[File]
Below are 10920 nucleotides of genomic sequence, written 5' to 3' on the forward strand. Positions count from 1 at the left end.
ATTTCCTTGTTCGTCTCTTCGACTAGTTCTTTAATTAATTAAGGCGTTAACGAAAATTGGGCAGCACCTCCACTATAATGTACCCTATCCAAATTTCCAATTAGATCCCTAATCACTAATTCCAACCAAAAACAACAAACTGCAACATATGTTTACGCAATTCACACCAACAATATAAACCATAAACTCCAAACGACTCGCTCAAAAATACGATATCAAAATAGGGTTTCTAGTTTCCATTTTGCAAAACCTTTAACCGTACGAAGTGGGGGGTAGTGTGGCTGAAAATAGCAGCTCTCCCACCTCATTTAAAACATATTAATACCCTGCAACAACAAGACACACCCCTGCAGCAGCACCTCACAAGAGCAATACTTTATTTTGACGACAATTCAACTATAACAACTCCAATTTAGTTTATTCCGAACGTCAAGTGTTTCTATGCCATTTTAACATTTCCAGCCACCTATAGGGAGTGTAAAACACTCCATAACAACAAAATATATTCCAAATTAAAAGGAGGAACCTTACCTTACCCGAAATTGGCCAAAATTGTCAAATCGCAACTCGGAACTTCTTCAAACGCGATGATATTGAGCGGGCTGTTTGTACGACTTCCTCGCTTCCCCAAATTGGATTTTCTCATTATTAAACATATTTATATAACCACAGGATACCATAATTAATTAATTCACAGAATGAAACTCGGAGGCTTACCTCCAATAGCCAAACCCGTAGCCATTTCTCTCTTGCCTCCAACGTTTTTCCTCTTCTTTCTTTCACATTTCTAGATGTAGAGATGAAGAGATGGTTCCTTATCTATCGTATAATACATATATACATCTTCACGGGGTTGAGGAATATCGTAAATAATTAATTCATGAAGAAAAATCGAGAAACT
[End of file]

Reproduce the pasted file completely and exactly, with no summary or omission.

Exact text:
Below are 10920 nucleotides of genomic sequence, written 5' to 3' on the forward strand. Positions count from 1 at the left end.
ATTTCCTTGTTCGTCTCTTCGACTAGTTCTTTAATTAATTAAGGCGTTAACGAAAATTGGGCAGCACCTCCACTATAATGTACCCTATCCAAATTTCCAATTAGATCCCTAATCACTAATTCCAACCAAAAACAACAAACTGCAACATATGTTTACGCAATTCACACCAACAATATAAACCATAAACTCCAAACGACTCGCTCAAAAATACGATATCAAAATAGGGTTTCTAGTTTCCATTTTGCAAAACCTTTAACCGTACGAAGTGGGGGGTAGTGTGGCTGAAAATAGCAGCTCTCCCACCTCATTTAAAACATATTAATACCCTGCAACAACAAGACACACCCCTGCAGCAGCACCTCACAAGAGCAATACTTTATTTTGACGACAATTCAACTATAACAACTCCAATTTAGTTTATTCCGAACGTCAAGTGTTTCTATGCCATTTTAACATTTCCAGCCACCTATAGGGAGTGTAAAACACTCCATAACAACAAAATATATTCCAAATTAAAAGGAGGAACCTTACCTTACCCGAAATTGGCCAAAATTGTCAAATCGCAACTCGGAACTTCTTCAAACGCGATGATATTGAGCGGGCTGTTTGTACGACTTCCTCGCTTCCCCAAATTGGATTTTCTCATTATTAAACATATTTATATAACCACAGGATACCATAATTAATTAATTCACAGAATGAAACTCGGAGGCTTACCTCCAATAGCCAAACCCGTAGCCATTTCTCTCTTGCCTCCAACGTTTTTCCTCTTCTTTCTTTCACATTTCTAGATGTAGAGATGAAGAGATGGTTCCTTATCTATCGTATAATACATATATACATCTTCACGGGGTTGAGGAATATCGTAAATAATTAATTCATGAAGAAAAATCGAGAAACT